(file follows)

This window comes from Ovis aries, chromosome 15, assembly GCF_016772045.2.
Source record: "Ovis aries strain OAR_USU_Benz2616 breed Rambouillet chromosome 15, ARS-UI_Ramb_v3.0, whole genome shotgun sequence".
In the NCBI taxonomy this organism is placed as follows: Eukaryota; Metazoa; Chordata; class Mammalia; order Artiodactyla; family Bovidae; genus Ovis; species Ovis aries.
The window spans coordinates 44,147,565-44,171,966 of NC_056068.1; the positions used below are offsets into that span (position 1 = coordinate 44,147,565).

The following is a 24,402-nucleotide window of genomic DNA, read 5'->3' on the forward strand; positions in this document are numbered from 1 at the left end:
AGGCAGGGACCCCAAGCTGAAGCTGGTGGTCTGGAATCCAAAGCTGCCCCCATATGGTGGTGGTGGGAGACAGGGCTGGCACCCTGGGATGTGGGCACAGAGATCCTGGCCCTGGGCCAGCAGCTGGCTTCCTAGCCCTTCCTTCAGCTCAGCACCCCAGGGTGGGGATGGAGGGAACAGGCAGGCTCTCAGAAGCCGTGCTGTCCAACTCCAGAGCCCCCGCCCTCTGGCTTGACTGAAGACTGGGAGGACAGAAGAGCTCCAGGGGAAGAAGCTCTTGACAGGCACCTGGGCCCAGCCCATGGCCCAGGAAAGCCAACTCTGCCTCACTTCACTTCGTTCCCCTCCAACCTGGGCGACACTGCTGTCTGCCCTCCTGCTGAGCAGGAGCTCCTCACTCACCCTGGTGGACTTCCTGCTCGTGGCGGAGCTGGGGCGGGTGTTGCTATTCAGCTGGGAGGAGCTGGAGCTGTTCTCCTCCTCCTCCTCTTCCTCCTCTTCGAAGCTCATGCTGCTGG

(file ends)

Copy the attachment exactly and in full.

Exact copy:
This window comes from Ovis aries, chromosome 15, assembly GCF_016772045.2.
Source record: "Ovis aries strain OAR_USU_Benz2616 breed Rambouillet chromosome 15, ARS-UI_Ramb_v3.0, whole genome shotgun sequence".
In the NCBI taxonomy this organism is placed as follows: Eukaryota; Metazoa; Chordata; class Mammalia; order Artiodactyla; family Bovidae; genus Ovis; species Ovis aries.
The window spans coordinates 44,147,565-44,171,966 of NC_056068.1; the positions used below are offsets into that span (position 1 = coordinate 44,147,565).

The following is a 24,402-nucleotide window of genomic DNA, read 5'->3' on the forward strand; positions in this document are numbered from 1 at the left end:
AGGCAGGGACCCCAAGCTGAAGCTGGTGGTCTGGAATCCAAAGCTGCCCCCATATGGTGGTGGTGGGAGACAGGGCTGGCACCCTGGGATGTGGGCACAGAGATCCTGGCCCTGGGCCAGCAGCTGGCTTCCTAGCCCTTCCTTCAGCTCAGCACCCCAGGGTGGGGATGGAGGGAACAGGCAGGCTCTCAGAAGCCGTGCTGTCCAACTCCAGAGCCCCCGCCCTCTGGCTTGACTGAAGACTGGGAGGACAGAAGAGCTCCAGGGGAAGAAGCTCTTGACAGGCACCTGGGCCCAGCCCATGGCCCAGGAAAGCCAACTCTGCCTCACTTCACTTCGTTCCCCTCCAACCTGGGCGACACTGCTGTCTGCCCTCCTGCTGAGCAGGAGCTCCTCACTCACCCTGGTGGACTTCCTGCTCGTGGCGGAGCTGGGGCGGGTGTTGCTATTCAGCTGGGAGGAGCTGGAGCTGTTCTCCTCCTCCTCCTCTTCCTCCTCTTCGAAGCTCATGCTGCTGG